It is Christmastime and twelve-year-old Jennifer Bailey (Janette Scott) is outside in the snow, having fun at the big house of her friends, and her best friend out of all of them is Martin (Brian Smith). After a snowball fight with the carol singers she goes home to see her father, William (Leo Genn), but her wish that her mother Paula (Beatrice Campbell) should be there too is dashed when she's nowhere to be seen. When is she coming back, wonders Jennifer? Her Aunt Jacqueline (Jean Cadell) assures her that her father will be up to see her with the warm milk she has before bedtime, so she dutifully climbs the stairs, briefly overhearing him walk out of his office with another gentleman and they sound as if they’re talking legal matters. She doesn't understand yet, but she will.
Divorce was not as common in the Britain of 1950 as it is now, and there was a certain stigma attached to suffering the failure of a marriage, so essentially No Place for Jennifer was Emotional Blackmail: The Movie for almost the entirety of its running time as the title character endures all sorts of terrible trials (one literally) because her parents are splitting up. Obviously such an unhappy event is going to take its toll on any child who is aware enough to realise what it going on, but when Paula tells her that it's over and she will be moving away to London while her daughter stays in this rural village, Jennifer takes it particularly badly, as for example we see when we are treated to a montage of her nightmare.
Naturally, this looks pretty overwrought and even ridiculous now, but working from a script by future director J. Lee Thompson you could at least discern a genuine sincerity to the way this played out, a need to get into the mind of a child of divorce and help her through the experience. Not every kid is going to react in quite the same way as Jennifer does here thank goodness, but interestingly this was not a story where mummy and daddy were going to see the error of their ways and reunite before the end credits rolled: too much was said that couldn't be taken back on both sides, though it's Paula who bears the brunt of the film's lightly accusing tone. It tried to be even-handed, but the ex-wife did not exactly cover herself in glory.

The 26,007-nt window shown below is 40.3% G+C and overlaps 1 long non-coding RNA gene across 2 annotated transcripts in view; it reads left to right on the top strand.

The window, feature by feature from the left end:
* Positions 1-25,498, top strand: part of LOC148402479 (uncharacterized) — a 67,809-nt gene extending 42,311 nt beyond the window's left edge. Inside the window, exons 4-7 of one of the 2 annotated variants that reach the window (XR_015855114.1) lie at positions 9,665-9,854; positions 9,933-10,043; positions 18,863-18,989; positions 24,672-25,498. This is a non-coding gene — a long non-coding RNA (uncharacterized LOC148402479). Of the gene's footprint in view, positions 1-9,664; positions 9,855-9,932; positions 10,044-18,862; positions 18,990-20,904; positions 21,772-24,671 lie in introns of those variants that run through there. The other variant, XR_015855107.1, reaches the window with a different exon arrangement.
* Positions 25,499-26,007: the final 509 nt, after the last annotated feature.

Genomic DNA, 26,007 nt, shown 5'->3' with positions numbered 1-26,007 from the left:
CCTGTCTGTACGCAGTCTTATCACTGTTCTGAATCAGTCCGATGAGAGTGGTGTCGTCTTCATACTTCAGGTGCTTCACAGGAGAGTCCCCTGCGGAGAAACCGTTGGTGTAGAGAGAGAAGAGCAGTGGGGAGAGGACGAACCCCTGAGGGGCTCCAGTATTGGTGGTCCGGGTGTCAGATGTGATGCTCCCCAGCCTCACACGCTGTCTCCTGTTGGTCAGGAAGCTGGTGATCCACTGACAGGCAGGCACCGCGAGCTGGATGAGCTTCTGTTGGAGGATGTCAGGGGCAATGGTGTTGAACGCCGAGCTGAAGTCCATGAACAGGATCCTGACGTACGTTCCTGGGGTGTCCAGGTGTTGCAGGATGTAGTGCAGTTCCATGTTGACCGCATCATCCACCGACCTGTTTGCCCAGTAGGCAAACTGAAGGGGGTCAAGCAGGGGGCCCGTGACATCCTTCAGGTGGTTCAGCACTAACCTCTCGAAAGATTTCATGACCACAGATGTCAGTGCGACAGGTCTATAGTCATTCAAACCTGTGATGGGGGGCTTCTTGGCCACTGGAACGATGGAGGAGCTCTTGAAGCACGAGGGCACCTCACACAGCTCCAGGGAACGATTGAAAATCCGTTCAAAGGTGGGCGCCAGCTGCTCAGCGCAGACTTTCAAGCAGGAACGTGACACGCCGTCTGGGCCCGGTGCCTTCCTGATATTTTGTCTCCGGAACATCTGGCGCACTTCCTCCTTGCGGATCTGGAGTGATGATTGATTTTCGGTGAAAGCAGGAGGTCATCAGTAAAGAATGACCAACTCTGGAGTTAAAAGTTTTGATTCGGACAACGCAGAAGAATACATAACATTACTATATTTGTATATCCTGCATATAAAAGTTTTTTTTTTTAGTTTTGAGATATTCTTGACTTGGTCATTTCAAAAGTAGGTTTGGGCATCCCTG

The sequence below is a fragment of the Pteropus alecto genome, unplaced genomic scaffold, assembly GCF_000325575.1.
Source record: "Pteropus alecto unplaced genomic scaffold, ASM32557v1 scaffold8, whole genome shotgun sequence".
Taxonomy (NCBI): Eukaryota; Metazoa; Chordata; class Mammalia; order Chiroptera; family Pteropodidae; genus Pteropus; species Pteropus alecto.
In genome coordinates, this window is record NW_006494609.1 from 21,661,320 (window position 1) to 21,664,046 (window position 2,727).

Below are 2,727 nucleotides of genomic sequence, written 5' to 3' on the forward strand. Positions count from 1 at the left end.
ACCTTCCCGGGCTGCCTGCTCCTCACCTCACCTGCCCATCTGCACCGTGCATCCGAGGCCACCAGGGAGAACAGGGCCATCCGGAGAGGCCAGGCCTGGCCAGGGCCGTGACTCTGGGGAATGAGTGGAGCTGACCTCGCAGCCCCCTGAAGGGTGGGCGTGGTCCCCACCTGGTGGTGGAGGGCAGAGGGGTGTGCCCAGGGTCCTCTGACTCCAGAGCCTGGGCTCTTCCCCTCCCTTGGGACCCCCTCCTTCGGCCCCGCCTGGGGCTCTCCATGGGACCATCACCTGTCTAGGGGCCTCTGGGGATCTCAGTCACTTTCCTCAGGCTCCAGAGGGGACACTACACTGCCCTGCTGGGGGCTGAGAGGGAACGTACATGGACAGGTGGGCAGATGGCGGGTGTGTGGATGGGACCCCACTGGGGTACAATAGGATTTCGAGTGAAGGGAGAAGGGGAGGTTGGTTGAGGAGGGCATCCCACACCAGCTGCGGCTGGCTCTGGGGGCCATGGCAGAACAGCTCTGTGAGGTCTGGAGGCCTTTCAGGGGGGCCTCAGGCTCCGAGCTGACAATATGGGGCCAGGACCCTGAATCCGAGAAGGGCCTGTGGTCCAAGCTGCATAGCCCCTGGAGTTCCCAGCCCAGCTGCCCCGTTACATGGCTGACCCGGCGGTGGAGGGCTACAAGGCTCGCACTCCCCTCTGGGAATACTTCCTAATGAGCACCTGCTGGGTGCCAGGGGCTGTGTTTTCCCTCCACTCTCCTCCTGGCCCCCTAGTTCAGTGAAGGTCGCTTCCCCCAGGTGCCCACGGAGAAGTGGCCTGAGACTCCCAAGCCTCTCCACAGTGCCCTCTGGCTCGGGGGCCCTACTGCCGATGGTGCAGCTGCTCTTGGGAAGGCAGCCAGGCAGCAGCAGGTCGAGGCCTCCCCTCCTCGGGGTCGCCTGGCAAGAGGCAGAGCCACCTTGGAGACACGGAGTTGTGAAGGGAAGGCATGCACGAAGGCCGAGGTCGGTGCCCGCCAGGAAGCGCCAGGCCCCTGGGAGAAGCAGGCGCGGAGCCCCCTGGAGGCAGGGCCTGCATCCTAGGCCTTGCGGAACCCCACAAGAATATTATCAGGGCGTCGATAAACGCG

Before you think this was a film made by men to put the women in a bad light, remember the source novel was penned by a woman, so it wasn't as cut and dried as it may appear. And anyway, you may be too distracted by how terribly posh everyone sounded (aside from the occasional Cockney) which made it a film that was crafted in a manner that it just wouldn’t be today, Janette Scott (on her way to grown up stardom) forever referring to her "mummeh" and "deddeh" was unintentionally amusing now that RP accents had gone the way of the dinosaurs unless you were related to the British Royal Family. But they meant well, and the theme that when a couple divorced the children should be looked after extremely carefully was one that still held true in the future, with this film going through a checklist of anxiety for the character.
Therefore you got the paranoia that the other children are whispering about Jennifer behind her back at school, which may well be justified, the feelings that she is being abandoned by one or both parents, the sense of betrayal when they find another love she refuses to accept as a substitute for their opposite number in the divorce (William has the nice French teacher from Jennifer's new school, Paula a silly ass music composer), and so forth. But this film went further, as in the latter stages it turned into a thriller after a fashion when the girl has to attend the law courts after Paula tries to kidnap her on a forged passport (!) and is so horrified at the cross examination her mother is receiving she runs away. While on the run, a girlhunt is staged so she has to avoid police, railway staff and even an actual paedophile in a sequence that is unexpectedly chilling for what was initially a cosy melodrama. But that was a characteristic of No Place for Jennifer, it might seem silly with the passing of time, yet once it was over you might be impressed with how engrossing it was. Music by Allan Gray.
[Network's DVD is a restored release from its British Film line, and has a gallery as extra.]